Healthy Schools! Healthy Kids! logo Rhode Island Food Safety Lessons
Lesson 1
   Pre/Post Test
Lesson 2
   Pre/Post Test
   Food Safety
Lesson 3
   Pre/Post Test
   Handwashing    Rules
Lesson 4
   Pre/Post Test
Lesson 5
  Pre/Post Test
Family Letter
Teacher Evaluation

Elementary School Food Safety Lessons

Lesson 5 Showing andBAC to school Telling What You Know

National Health Education Standards
(grades 1-4) 1:1; 1:8; 3:1;7:1;7:2;7:4

Have the students introduce their family members, and then several students will introduce the program components of the day.
  1. State:
    “We are happy to see so many family members here today [as well as grade __ and their teacher _______, and our principal]. I would like each student who has family here to introduce their family members. You can say, 'This is my mother, Mrs. _______.' Or you can say 'This is my Uncle Jim,' whatever you like. I know you will stand when you introduce your guests.”
  2. State:
    “We have been working together for several lessons to learn that some bacteria can cause foodborne illnesses. We have learned that the bacteria will have less of a chance to get into our food if we carefully wash our hands. We have also learned some rules about how to keep the bacteria from multiplying if it does get in our food. We will share some of what we have learned about food safety with you today.”
  3. State:
    “I'd like to introduce _______, who will tell us about what we will do first in our program. Continue introducing each student who will present an introduction to each segment of the program.”
activity 1
  1. The student in charge should review the learning objectives found in Lesson 1 by calling on previously selected students to express each objective. Students should express the following objectives in their own words.
  • Students will learn that some bacteria in foods can cause illness.
  • Students will learn that they should wash their hands to fight bacteria (Clean).
  • Students will learn that when storing foods they should SEPARATE foods to avoid Cross-Contamination.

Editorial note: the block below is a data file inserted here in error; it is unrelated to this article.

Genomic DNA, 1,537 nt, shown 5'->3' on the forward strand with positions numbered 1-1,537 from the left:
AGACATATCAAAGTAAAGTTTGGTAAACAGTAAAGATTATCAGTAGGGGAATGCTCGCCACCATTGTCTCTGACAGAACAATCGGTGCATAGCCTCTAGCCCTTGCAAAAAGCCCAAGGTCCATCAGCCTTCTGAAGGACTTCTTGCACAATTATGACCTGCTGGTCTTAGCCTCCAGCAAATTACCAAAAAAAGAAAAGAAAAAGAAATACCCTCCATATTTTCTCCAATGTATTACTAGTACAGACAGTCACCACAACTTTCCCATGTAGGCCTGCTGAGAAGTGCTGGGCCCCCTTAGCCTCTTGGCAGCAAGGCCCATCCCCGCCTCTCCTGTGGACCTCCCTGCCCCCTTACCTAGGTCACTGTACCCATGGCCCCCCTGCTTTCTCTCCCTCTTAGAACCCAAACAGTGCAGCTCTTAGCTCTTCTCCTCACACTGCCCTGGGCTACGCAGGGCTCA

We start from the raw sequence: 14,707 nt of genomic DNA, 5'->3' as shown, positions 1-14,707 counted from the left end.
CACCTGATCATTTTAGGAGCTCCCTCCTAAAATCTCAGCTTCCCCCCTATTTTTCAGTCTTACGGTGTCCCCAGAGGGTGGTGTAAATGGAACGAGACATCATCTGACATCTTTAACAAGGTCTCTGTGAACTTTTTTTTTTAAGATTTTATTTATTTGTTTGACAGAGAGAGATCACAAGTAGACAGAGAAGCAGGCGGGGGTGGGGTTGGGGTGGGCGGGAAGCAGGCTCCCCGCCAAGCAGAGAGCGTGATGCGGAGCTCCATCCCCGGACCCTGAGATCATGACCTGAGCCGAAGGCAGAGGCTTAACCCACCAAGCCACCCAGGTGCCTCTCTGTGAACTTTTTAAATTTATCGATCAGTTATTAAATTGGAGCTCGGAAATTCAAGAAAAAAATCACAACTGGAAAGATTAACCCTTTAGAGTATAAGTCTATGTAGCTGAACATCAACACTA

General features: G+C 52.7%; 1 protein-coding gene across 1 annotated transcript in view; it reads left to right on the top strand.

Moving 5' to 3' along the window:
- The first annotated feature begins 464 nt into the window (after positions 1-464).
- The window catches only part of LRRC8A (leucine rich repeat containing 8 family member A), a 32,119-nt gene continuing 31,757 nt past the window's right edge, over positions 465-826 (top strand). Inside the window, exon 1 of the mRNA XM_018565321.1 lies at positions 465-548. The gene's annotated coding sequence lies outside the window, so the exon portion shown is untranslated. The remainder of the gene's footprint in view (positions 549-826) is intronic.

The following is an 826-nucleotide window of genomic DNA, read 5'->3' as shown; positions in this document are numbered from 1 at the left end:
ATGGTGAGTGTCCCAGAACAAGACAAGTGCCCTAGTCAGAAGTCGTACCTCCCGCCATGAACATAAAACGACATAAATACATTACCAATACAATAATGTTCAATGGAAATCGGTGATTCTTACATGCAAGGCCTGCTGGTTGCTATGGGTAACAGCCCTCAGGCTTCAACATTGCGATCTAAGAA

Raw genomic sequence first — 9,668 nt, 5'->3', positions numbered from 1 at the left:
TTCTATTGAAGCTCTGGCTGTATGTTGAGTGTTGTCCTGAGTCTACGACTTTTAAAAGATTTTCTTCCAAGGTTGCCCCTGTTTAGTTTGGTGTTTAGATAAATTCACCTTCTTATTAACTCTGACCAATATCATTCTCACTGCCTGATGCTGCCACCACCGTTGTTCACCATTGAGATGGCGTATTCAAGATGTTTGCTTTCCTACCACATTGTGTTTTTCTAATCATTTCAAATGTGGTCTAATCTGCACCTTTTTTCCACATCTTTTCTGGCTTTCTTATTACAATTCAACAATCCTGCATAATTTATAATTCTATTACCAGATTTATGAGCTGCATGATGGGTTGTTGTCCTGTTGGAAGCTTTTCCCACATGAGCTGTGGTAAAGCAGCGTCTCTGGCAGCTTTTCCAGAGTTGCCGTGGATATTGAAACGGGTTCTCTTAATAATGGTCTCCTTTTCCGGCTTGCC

• Students will learn that bacteria can be destroyed by Cooking.
  • Students will learn that bacteria can multiply if cold foods become warm. They will learn the principle of Chill.
  1. The presenting student should then introduce the video Smart Kids Fight Bac™ by saying:
    “We want to show you a video we enjoyed that helped us understand food safety rules.”
  2. After the video, the student in charge should say:
    “Here are the rules we have learned in class:” (all class members repeat together) “Clean, Separate, Cook, and Chill.”
activity 2
Another student introduces the rule learned in Lesson 2 by saying:
“We also saw a video The Mystery of the Poisoned Panther Picnic, and learned a very good rule about preventing foodborne illness. (repeat as a class) 'Keep it clean. Keep it cold or keep it hot. Or don't you dare eat what's not.'”
activity 3
Student in charge will explain the Food Safety House flip chart used in teaching the food safety lessons. The student will say:
“We would like you to see the beautiful chart we used to talk about food safety. (Show sanitation floor) On the sanitation floor we learned the rules for hand washing and how we need to keep everything clean that touches food: our hands; surfaces, like kitchen counters; the kitchen and dining room table and the pots and pans we use for cooking and storing food.”
activity 4
The student introduces this section by saying:
“We learned how to keep food safe by storing food safely. The whole class will tell you the rule we learned. (repeat as a class) 'Place it food safety smart.' This rule helps us remember that when we put meat and chicken in the refrigerator we put it on a clean plate or paper towel on the bottom shelf. Susie (call on another student) will tell you why this is an important food safety rule.” (To keep these foods from dripping on others. These uncooked foods may carry harmful bacteria.)
  1. Summarize by saying:
    “I want to especially thank each and every one of the students in my class for helping you to understand the many new rules we have learned about how to keep us all from foodborne illness. We also want to thank you all for coming today.” (Lead the children in clapping for the principal, the other class, and/or their families.)
  2. Gifts related to health for each guest would be a fine touch for the day, and would demonstrate the cohesiveness and caring spirit exemplified in these food safety lessons. Gifts could be donated from local health care agencies, such as a hospital. (For example, hospitals may provide mugs, key rings, or safety magnets with health messages.) Families might also appreciate a flier that you have selected from one of the many agencies promoting food safety. Your local grocery or food store would be a good place to start for soliciting gifts!
integration ideas
  • BAC Attack: How Our School Fought BAC for Food Safety© sponsored by the Partnership for Food Safety Education and the Food Marketing Institute Foundation. This video runs 19:45 minutes and is too long for a class period at 1-4 grade level. It is, however, excellent and is "reproducible for educational purposes." The school library could request the video. It could be used in an English or Science class as a supplement to any of the five lessons.
  • With the help of the English department, a press release for the local newspaper can be written by students in 3rd and 4th grade. The release can describe who, what, where, and when of this event and some of the rules of food safety that were presented.
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